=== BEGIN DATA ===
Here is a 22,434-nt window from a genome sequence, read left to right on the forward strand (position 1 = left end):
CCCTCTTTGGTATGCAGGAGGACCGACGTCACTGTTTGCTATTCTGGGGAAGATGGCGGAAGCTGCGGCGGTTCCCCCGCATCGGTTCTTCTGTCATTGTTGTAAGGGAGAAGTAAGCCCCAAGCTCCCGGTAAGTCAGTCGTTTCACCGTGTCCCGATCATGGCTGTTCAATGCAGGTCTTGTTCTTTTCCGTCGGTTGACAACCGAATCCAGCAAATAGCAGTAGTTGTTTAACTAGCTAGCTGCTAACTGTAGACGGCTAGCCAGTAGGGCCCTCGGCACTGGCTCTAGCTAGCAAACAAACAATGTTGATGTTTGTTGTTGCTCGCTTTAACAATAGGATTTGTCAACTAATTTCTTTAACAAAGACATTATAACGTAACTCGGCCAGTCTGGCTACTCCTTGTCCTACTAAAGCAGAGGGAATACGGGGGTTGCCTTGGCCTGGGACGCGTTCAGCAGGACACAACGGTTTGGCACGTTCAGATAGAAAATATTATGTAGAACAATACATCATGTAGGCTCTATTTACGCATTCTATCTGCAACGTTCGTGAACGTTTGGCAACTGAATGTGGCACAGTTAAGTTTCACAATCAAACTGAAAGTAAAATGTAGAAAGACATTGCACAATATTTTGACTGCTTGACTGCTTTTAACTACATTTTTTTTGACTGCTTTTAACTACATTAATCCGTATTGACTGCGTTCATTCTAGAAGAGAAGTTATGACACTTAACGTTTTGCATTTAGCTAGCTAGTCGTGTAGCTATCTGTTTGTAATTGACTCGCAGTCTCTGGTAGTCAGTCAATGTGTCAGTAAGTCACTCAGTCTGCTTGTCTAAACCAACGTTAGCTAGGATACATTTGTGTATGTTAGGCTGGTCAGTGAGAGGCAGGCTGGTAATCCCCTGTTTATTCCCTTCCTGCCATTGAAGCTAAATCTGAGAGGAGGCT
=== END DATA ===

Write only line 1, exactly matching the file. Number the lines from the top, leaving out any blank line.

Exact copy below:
Here is a 22,434-nt window from a genome sequence, read left to right on the forward strand (position 1 = left end):